This will be my first time teaching two courses at the same time, including one new prep (Research Methods). So, I tried to force myself to be efficient in preparing lectures, but also gave myself a bit of wiggle room in the event that I have understimated the time it will take. I have sprinkled time for grading throughout the workweek to minimize the likelihood that I will have to stay up late into the night grading.
I make no apologies that this is an 8am-5:30pm, Monday through Friday schedule, with lunch breaks. I am aware that days may run later than I am planning at this point. But, unionists and workers rights activists worked too hard for the weekend for me to work on Saturdays and/or Sundays. And, I am forcing myself to take a proper lunch break so that I am not exhausted or overwhelmed with work throughout the day. (It sounds quite strange to say one has to force a break.)
Of course, there will be meetings that I cannot force during the four hours available for office hours. Certainly, I cannot ask colleagues and administrators to “come see me during my office hours!” So, like Dr. Golash-Boza, I will do my best to push those during late afternoon times late in the week. Or, I am happy to turn my lunch time into a lunch meeting (you’ve got to eat anyhow!).
This speaks to the external aspect of self-discipline — in essence, we must gently push others to respect our time so that we may maintain our productivity. There are simply too many people with varying schedules, with different needs (some that demand more time than they actually need, some not enough). One’s entire week could be booked with meetings, the rest of the time interrupted by surprise visits. I work best in my office, so this may mean that I will have to close my door during scheduled work times, and gently remind any visitors of another time that we may speak at length.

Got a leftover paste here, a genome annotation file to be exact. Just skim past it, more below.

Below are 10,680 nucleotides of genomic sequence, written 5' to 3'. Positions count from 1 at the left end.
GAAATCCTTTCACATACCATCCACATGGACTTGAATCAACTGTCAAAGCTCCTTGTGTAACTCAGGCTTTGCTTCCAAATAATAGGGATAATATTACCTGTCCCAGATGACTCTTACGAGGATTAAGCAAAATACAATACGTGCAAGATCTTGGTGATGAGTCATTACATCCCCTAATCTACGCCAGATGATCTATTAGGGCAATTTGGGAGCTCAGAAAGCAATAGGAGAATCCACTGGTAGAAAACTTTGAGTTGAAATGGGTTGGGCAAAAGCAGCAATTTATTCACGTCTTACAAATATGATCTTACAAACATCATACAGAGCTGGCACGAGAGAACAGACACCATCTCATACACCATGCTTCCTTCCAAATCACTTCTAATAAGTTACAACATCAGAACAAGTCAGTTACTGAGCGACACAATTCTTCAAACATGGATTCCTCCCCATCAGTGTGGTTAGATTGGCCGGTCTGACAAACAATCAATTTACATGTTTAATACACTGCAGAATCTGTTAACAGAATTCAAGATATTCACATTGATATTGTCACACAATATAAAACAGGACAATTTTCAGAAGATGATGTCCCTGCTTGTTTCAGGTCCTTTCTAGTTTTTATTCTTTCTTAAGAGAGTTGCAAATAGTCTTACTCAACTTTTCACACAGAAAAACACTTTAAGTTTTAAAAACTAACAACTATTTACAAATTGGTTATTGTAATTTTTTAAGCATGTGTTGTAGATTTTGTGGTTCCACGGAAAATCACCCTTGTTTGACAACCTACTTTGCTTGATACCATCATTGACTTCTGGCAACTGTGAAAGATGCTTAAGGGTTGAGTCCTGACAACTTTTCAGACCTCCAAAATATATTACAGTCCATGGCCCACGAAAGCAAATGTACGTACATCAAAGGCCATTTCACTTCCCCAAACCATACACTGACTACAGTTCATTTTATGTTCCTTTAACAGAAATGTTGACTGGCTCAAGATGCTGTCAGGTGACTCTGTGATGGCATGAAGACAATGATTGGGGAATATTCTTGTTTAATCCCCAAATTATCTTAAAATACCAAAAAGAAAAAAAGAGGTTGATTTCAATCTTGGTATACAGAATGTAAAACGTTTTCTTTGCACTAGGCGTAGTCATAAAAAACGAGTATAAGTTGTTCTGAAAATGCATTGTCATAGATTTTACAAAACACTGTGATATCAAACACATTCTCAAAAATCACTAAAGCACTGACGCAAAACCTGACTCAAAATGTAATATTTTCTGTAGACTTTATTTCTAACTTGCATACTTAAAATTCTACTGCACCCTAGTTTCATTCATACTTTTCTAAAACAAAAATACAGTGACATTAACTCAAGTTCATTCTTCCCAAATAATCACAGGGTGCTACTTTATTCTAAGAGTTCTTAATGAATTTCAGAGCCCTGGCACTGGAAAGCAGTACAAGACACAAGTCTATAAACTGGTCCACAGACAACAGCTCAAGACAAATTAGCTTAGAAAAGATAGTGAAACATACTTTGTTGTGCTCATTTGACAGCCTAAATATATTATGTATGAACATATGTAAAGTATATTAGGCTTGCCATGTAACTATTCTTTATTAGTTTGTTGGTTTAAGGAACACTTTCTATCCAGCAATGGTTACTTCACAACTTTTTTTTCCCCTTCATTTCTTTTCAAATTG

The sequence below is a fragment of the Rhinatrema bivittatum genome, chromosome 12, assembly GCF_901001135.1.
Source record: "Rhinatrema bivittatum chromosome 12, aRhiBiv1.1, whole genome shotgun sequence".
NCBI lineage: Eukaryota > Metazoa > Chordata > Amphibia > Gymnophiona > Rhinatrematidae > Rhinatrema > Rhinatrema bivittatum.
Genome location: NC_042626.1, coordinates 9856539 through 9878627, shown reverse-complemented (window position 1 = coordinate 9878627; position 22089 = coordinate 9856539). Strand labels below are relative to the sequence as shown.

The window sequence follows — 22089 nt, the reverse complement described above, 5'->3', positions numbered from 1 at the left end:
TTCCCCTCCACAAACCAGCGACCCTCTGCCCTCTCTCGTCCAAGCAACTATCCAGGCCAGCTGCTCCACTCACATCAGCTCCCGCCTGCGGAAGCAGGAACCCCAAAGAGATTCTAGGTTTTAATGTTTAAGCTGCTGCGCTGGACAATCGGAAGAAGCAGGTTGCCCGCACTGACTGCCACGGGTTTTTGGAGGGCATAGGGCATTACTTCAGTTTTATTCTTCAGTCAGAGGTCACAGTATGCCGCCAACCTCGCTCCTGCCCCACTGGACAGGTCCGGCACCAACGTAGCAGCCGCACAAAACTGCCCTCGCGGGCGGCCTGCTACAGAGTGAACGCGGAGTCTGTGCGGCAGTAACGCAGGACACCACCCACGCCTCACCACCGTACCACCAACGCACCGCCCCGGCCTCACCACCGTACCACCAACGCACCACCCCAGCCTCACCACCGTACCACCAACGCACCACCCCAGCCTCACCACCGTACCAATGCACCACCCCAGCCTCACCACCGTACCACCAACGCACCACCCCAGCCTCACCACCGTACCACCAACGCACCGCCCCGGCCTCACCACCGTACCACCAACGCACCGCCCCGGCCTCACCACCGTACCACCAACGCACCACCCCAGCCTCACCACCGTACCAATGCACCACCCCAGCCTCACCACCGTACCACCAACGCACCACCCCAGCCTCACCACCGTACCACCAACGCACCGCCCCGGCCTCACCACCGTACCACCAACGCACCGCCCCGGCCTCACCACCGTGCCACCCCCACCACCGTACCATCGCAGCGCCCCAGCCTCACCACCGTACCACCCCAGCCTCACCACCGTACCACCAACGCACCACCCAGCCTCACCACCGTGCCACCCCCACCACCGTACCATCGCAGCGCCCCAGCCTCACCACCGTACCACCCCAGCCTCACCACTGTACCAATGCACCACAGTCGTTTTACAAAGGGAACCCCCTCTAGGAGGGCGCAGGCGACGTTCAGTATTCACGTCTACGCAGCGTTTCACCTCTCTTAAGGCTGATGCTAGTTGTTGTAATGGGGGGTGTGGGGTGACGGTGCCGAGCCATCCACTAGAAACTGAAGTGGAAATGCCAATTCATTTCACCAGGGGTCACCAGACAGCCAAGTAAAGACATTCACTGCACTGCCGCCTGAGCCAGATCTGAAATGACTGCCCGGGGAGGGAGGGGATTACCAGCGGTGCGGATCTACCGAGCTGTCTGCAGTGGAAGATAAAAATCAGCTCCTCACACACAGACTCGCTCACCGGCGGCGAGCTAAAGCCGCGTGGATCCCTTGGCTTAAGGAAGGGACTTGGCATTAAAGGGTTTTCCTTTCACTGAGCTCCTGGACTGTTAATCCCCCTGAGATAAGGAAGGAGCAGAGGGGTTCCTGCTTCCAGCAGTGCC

I do not like the idea of being so rigid about my schedule. But, thus far, the times that I have been most successful were when I held myself to a schedule with little room for negotiation. I would love to have unexpected visitors to fill my need to be social and have deep philosophical conversations — to leave for a coffee break whenever I wish. I could easily catch up on current events, and get the itch the blog — stopping only to prepare for teaching.
Though I see all of these as part of my broader understanding of myself as a scholar, and being an active member of an academic community, I am well aware that I will be evaluated primarily on teaching and research, followed by service. So, you will even notice that I did not schedule time for blogging or community service; these will have to occur on weekends or evenings. And, no form of service is included in the schedule (hopefully kept during open times for meetings) — and I certainly aim to avoid taking on any service that includes weekly obligations or meetings.
So, it begins tomorrow. First day of classes! For my own benefit, and hopefully for others, I will offer occasional updates on the effectiveness of this rigid schedule and on my level of productivity.